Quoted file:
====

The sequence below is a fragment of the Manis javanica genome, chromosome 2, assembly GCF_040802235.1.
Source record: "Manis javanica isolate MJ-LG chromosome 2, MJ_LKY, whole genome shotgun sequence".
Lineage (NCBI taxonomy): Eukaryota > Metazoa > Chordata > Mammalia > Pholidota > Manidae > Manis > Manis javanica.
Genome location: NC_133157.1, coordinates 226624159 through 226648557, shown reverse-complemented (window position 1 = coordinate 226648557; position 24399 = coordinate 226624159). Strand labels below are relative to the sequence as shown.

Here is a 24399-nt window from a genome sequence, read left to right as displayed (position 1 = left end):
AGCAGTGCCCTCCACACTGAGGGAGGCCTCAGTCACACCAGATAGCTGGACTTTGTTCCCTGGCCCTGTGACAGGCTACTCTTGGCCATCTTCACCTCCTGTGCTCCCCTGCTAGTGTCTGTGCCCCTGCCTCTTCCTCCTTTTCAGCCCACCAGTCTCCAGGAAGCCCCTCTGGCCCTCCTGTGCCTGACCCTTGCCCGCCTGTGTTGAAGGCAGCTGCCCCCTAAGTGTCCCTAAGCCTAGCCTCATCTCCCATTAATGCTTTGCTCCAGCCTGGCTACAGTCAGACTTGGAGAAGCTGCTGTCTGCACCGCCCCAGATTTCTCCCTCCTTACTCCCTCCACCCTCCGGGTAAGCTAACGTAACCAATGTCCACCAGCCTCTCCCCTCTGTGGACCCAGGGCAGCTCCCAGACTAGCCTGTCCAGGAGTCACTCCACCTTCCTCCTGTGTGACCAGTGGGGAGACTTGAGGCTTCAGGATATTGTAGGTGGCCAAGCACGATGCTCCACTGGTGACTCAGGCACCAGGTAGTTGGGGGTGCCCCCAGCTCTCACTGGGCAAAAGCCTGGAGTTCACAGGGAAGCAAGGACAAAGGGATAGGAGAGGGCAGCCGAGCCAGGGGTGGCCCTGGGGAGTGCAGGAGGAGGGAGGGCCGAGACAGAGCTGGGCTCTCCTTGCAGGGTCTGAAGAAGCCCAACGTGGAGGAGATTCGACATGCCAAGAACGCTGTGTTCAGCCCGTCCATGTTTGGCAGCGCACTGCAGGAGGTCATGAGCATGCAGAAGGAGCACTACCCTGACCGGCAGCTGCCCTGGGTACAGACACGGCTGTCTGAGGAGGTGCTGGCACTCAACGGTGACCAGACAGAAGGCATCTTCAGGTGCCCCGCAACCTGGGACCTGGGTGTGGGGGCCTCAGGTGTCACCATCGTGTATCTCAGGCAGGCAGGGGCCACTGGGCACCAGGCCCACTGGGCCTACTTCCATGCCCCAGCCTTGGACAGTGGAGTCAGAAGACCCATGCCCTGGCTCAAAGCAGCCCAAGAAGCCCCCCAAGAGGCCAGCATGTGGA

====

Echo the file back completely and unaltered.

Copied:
The sequence below is a fragment of the Manis javanica genome, chromosome 2, assembly GCF_040802235.1.
Source record: "Manis javanica isolate MJ-LG chromosome 2, MJ_LKY, whole genome shotgun sequence".
Lineage (NCBI taxonomy): Eukaryota > Metazoa > Chordata > Mammalia > Pholidota > Manidae > Manis > Manis javanica.
Genome location: NC_133157.1, coordinates 226624159 through 226648557, shown reverse-complemented (window position 1 = coordinate 226648557; position 24399 = coordinate 226624159). Strand labels below are relative to the sequence as shown.

Here is a 24399-nt window from a genome sequence, read left to right as displayed (position 1 = left end):
AGCAGTGCCCTCCACACTGAGGGAGGCCTCAGTCACACCAGATAGCTGGACTTTGTTCCCTGGCCCTGTGACAGGCTACTCTTGGCCATCTTCACCTCCTGTGCTCCCCTGCTAGTGTCTGTGCCCCTGCCTCTTCCTCCTTTTCAGCCCACCAGTCTCCAGGAAGCCCCTCTGGCCCTCCTGTGCCTGACCCTTGCCCGCCTGTGTTGAAGGCAGCTGCCCCCTAAGTGTCCCTAAGCCTAGCCTCATCTCCCATTAATGCTTTGCTCCAGCCTGGCTACAGTCAGACTTGGAGAAGCTGCTGTCTGCACCGCCCCAGATTTCTCCCTCCTTACTCCCTCCACCCTCCGGGTAAGCTAACGTAACCAATGTCCACCAGCCTCTCCCCTCTGTGGACCCAGGGCAGCTCCCAGACTAGCCTGTCCAGGAGTCACTCCACCTTCCTCCTGTGTGACCAGTGGGGAGACTTGAGGCTTCAGGATATTGTAGGTGGCCAAGCACGATGCTCCACTGGTGACTCAGGCACCAGGTAGTTGGGGGTGCCCCCAGCTCTCACTGGGCAAAAGCCTGGAGTTCACAGGGAAGCAAGGACAAAGGGATAGGAGAGGGCAGCCGAGCCAGGGGTGGCCCTGGGGAGTGCAGGAGGAGGGAGGGCCGAGACAGAGCTGGGCTCTCCTTGCAGGGTCTGAAGAAGCCCAACGTGGAGGAGATTCGACATGCCAAGAACGCTGTGTTCAGCCCGTCCATGTTTGGCAGCGCACTGCAGGAGGTCATGAGCATGCAGAAGGAGCACTACCCTGACCGGCAGCTGCCCTGGGTACAGACACGGCTGTCTGAGGAGGTGCTGGCACTCAACGGTGACCAGACAGAAGGCATCTTCAGGTGCCCCGCAACCTGGGACCTGGGTGTGGGGGCCTCAGGTGTCACCATCGTGTATCTCAGGCAGGCAGGGGCCACTGGGCACCAGGCCCACTGGGCCTACTTCCATGCCCCAGCCTTGGACAGTGGAGTCAGAAGACCCATGCCCTGGCTCAAAGCAGCCCAAGAAGCCCCCCAAGAGGCCAGCATGTGGA